“With more and more research, we are able to more confidently make decisions around the pharmacogenomic test results and how they can be applied to improving resident care,” says Dr. Busalacchi. “The list of medications and genes is continuously growing on a monthly basis.”

Not to mention, the results can help improve lives. For some medications, PGx testing can prevent potential harm or hospitalizations. 

“At the forefront of PGx testing, pharmacists have the ability and knowledge to order the test for residents, act on the results, and make recommendations moving forward, ” says Dr. Busalacchi.

The Difference is in the Details

Pharmacists play an important role in identifying the most appropriate testing scenario for pharmacogenomic testing through meticulous conversations with residents and their physicians, using a fine-toothed comb to ensure that they have the right resident on the right medication for the most successful testing and results possible.

“Through medication therapy management, we take a step back to review the resident’s regimen and the appropriateness based on their disease states,” he explains. “By incorporating the results of PGx testing, we are adding a level of detail that can greatly determine the success of medications. When results from PGx testing are received by pharmacists, we are provided the opportunity to discuss the next steps with the resident’s physician. PGx testing helps to build our relationship between healthcare professions, which effectively takes steps towards improving the health outcomes for our residents.”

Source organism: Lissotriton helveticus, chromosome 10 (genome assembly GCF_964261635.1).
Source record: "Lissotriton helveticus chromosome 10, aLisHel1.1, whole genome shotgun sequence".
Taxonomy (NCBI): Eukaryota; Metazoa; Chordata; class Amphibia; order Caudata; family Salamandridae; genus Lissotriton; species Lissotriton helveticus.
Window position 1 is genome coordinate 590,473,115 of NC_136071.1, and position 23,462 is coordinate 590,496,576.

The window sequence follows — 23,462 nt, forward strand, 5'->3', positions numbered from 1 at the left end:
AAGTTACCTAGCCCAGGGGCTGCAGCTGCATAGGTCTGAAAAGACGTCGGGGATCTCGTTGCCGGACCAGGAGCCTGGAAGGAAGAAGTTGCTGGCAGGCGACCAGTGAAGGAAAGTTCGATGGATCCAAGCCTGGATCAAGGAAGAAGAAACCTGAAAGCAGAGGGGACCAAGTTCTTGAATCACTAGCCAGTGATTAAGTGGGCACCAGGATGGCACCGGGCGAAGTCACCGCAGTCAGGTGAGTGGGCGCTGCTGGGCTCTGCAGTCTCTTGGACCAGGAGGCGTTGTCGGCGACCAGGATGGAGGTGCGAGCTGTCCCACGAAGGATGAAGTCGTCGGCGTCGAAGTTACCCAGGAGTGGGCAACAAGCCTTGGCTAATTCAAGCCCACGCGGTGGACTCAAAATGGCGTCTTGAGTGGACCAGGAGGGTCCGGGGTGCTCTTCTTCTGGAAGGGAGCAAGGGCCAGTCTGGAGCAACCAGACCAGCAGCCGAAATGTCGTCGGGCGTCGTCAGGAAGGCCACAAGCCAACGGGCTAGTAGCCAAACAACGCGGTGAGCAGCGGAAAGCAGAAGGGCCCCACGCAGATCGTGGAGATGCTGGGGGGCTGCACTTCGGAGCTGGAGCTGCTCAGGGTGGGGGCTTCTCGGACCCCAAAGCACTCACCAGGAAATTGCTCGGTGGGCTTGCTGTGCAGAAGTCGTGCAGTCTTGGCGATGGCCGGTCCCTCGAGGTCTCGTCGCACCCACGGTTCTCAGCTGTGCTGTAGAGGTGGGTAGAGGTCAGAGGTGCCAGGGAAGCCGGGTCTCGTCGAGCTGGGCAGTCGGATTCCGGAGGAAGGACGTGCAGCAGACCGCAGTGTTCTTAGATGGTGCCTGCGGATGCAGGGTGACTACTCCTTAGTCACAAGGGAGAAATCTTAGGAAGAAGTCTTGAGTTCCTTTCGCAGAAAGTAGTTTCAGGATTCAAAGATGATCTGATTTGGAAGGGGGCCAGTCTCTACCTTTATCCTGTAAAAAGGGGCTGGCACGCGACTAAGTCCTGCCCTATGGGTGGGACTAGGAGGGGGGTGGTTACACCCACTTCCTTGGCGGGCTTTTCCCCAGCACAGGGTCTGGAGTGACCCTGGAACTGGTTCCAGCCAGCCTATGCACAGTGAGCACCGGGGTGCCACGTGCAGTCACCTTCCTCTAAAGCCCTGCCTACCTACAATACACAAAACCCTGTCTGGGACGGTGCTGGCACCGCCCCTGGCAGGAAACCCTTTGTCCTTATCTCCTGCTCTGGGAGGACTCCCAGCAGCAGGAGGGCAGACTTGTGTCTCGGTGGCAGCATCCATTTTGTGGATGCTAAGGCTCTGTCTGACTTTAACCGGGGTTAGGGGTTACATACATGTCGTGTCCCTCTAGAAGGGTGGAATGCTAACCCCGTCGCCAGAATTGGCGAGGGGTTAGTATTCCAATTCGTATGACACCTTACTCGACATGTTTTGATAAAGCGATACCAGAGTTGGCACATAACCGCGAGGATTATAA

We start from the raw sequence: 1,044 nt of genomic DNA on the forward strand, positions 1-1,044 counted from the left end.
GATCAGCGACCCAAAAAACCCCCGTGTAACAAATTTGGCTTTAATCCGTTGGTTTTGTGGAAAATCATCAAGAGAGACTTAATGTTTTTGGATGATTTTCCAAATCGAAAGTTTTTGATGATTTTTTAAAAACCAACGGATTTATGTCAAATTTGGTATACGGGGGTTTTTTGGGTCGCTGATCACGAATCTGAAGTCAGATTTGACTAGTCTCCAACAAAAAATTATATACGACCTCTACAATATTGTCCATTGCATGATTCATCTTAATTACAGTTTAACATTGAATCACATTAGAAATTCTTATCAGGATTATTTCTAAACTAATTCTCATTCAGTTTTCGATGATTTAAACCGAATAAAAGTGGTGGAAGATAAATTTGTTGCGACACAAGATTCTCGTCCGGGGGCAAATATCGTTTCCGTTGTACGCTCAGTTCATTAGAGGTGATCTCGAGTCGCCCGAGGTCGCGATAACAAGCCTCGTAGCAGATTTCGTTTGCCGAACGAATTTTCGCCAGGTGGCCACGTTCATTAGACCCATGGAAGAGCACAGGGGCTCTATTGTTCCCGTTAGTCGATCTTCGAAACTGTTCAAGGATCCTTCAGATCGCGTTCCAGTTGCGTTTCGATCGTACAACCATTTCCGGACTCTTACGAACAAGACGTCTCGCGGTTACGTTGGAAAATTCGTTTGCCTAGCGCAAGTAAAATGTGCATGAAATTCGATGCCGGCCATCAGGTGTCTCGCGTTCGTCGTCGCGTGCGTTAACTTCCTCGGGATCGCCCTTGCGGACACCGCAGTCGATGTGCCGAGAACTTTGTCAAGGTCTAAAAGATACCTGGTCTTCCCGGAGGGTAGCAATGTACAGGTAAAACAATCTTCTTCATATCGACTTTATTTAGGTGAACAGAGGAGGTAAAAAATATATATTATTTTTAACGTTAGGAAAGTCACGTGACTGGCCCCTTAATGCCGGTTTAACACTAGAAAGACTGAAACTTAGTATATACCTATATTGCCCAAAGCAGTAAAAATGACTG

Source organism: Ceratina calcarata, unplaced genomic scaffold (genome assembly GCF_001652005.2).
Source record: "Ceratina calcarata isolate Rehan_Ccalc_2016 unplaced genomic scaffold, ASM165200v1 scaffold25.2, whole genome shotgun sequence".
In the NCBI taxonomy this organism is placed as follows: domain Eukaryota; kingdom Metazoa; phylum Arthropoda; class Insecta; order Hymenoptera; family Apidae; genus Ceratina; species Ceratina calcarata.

In short, Dr. Busalacchi reiterates the benefits of PGx testing. “It provides the details within our bodies to tell us how we will react to the medication, other medications we are already taking, and allows healthcare providers to treat residents much more effectively.”

If you are interested in learning more about the Academy, Dr. Busalacchi encourages reaching out to him directly at, or going to the company website:

We at Heartland Pharmacy are happy to connect our partners and colleagues in the industry with PGx resources and information through Dr. Busalacchi or our PGx representative. 

About Dr. Busalacchi

Matthew Busalacchi is a graduate from the University of Iowa College of Pharmacy and a graduate from the University of Wisconsin with his bachelor’s degree in genetics. With his background in community and hospital pharmacy, he has witnessed enough to propel him into his long term career path in pharmacogenomics. He believes pharmacogenomics is the future of pharmacy and healthcare to solve many of the issues that we observe. Matthew currently serves as the Vice President of Operations for the PGx Consulting Confidence Academy, while building his own consulting practice.